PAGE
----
On the one hand, a complete healing of the ligament injury after functional treatment is hardly conceivable with ligamentary damage up to the level of the proximal interosseous membrane. A remaining instability of the proximal radius could therefore be a possible cause for the unsatisfactory clinical results after certain Monteggia fractures. On the other hand, the present study may give a possible explanation (i.e. early dorsal radius head dislocation after dissection of annular ligament) why the Bado II injury is the most frequent type of Monteggia fractures.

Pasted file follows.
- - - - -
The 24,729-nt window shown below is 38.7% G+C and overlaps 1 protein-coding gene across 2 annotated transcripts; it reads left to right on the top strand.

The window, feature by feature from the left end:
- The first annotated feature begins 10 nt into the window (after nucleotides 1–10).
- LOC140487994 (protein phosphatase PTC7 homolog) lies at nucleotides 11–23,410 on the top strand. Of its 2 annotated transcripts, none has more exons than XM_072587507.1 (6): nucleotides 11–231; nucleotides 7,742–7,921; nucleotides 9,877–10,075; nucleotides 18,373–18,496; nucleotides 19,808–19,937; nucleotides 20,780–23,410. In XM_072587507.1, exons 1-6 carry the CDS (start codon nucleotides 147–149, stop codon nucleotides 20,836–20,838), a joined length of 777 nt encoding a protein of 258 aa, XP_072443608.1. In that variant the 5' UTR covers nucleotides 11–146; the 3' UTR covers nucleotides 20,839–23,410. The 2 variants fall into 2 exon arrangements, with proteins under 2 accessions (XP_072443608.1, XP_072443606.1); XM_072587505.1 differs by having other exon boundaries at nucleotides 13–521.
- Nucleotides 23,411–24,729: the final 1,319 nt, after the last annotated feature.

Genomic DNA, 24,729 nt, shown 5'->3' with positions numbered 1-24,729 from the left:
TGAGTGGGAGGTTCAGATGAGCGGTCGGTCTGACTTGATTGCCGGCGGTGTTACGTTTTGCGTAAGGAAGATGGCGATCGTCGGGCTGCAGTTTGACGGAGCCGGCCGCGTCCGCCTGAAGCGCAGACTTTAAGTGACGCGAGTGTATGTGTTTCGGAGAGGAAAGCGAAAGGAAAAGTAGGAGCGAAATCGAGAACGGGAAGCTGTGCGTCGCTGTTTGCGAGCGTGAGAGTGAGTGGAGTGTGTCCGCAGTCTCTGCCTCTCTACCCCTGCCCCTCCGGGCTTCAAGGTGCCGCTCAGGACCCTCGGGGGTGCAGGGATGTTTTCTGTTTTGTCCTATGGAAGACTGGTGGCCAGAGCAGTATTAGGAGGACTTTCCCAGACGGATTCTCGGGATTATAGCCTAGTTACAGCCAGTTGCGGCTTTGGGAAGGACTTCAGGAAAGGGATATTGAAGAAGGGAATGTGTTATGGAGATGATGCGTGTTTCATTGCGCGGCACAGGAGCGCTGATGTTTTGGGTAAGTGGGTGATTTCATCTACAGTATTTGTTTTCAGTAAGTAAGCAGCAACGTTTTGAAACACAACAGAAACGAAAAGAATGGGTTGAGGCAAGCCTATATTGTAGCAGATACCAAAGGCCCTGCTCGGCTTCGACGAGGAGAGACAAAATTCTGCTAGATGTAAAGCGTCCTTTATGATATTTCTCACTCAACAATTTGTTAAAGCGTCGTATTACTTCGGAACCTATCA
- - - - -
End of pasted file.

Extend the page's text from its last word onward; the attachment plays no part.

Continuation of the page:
KeywordsElbow Monteggia fracture Proximal radioulnar joint Radial head dislocation Biomechanical study Annular ligament Interosseous membrane Ligament reconstruction
Lateral ulnar collateral ligament
Proximal radioulnar joint
A Monteggia fracture is defined as a fracture of the proximal ulna combined with a dislocation of the radial head . The current operative treatment of these injuries leads to favourable clinical results in the majority of cases. However, there are some injuries that do not have a favourable outcome. The knowledge of the fracture morphology and its involved structures are therefore important preconditions for a successful therapy .